To persuade Scottish voters that the Tories are most likely to be back in government after May 2015, the SNP needs the unambiguous evidence provided by a Conservatiove poll lead. Thus, we are presented with the grim sight of a "progressive" party cheering on a reactionary one. 

As it happens, the belief that a Tory poll surge would persuade Scots to back independence is almost certainly wrong. The question on the ballot paper will not be "Should Scotland be an independent country to free itself from Tory rule?" (the leading question used by pollsters) it will simply be "Should Scotland be an independent country?" Voters will consider far greater issues than the likely outcome of the 2015 election. And, when they do, every poll continues to suggest that they answer "No". 

In the meantime, as Salmond prays for a Tory poll surge now and a Tory victory later (to increase the possibility of a second referendum), this debased and opportunistic alliance deserves more attention than it has so far received.  

George Eaton is political editor of the New Statesman.

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Appreciate the full horror of Nigel Farage's pro-Trump speech

The former Ukip leader has appeared at a Donald Trump rally. It went exactly as you would expect.

It is with a heavy heart that I must announce Nigel Farage is at it again.

The on-again, off-again Ukip leader and current Member of the European Parliament has appeared at a Donald Trump rally to lend his support to the presidential candidate.

It was, predictably, distressing.

Farage started by telling his American audience why they, like he, should be positive.

"I come to you from the United Kingdom"

Okay, good start. Undeniably true.

"– with a message of hope –

Again, probably quite true.

Image: Clearly hopeful (Wikipedia Screenshot)

– and optimism.”

Ah.

Image: Nigel Farage in front of a poster showing immigrants who are definitely not European (Getty)

He continues: “If the little people, if the real people–”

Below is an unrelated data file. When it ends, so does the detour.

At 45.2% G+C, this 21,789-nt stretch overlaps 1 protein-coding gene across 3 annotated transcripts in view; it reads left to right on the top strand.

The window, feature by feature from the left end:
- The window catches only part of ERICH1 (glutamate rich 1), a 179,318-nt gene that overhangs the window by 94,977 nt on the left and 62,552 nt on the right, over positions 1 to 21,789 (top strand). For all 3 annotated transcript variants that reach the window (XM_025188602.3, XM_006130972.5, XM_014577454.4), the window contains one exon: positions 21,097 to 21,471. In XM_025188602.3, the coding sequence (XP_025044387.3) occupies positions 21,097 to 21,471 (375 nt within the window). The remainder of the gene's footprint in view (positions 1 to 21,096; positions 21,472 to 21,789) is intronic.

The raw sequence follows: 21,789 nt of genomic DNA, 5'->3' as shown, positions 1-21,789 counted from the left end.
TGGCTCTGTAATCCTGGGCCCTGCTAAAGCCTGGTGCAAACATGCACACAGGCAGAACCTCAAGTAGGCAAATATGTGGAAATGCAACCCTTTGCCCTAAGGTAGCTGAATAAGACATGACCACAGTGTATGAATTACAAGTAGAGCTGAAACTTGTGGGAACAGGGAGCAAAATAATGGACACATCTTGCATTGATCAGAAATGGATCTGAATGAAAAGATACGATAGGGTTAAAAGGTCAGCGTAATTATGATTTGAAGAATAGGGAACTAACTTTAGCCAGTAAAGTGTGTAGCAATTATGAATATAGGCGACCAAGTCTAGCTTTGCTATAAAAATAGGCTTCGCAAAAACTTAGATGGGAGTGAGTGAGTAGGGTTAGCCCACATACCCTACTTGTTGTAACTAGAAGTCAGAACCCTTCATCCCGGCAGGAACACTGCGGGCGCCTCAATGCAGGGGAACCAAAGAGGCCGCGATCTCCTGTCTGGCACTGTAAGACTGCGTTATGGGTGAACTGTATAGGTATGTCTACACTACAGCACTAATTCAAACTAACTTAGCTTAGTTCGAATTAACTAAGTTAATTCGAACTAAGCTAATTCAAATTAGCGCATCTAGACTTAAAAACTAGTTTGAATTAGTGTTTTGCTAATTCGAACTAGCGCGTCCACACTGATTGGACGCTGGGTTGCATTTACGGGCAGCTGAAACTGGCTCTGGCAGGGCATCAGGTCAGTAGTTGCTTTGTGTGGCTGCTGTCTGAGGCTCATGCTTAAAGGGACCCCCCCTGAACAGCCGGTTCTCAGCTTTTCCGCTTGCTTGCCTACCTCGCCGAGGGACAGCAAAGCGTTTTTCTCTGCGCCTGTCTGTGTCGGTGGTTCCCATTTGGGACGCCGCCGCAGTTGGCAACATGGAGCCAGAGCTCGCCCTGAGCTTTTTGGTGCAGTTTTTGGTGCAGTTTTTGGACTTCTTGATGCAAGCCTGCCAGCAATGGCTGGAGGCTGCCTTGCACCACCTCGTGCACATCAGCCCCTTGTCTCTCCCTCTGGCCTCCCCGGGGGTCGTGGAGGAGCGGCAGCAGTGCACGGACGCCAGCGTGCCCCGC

Wait, what?

Why is Trump nodding sagely at this?

The little people?

Image: It's a plane with the name Trump on it (Wikimedia Commons)

THE LITTLE PEOPLE?

Image: It's the word Trump on the side of a skyscraper I can't cope with this (Pixel)

THE ONLY LITTLE PERSON CLOSE TO TRUMP IS RIDING A MASSIVE STUFFED LION

Image: I don't even know what to tell you. It's Trump and his wife and a child riding a stuffed lion. 

IN A PENTHOUSE

A PENTHOUSE WHICH LOOKS LIKE LIBERACE WAS LET LOOSE WITH THE GILT ON DAY FIVE OF A PARTICULARLY BAD BENDER

Image: So much gold. Just gold, everywhere.

HIS WIFE HAS SO MANY BAGS SHE HAS TO EMPLOY A BAG MAN TO CARRY THEM

Image: I did not even know there were so many styles of Louis Vuitton, and my dentists has a lot of old copies of Vogue.

Anyway. Back to Farage, who is telling the little people that they can win "against the forces of global corporatism".

 

Image: Aaaaarggghhhh (Wikipedia Screenshot)

Ugh. Okay. What next? Oh god, he's telling them they can have a Brexit moment.

“... you can beat Washington...”

“... if enough decent people...”

“...are prepared to stand up against the establishment”

Image: A screenshot from Donald Trump's Wikipedia page.

I think I need a lie down.

Watch the full clip here:

Stephanie Boland is digital assistant at the New Statesman. She tweets at @stephanieboland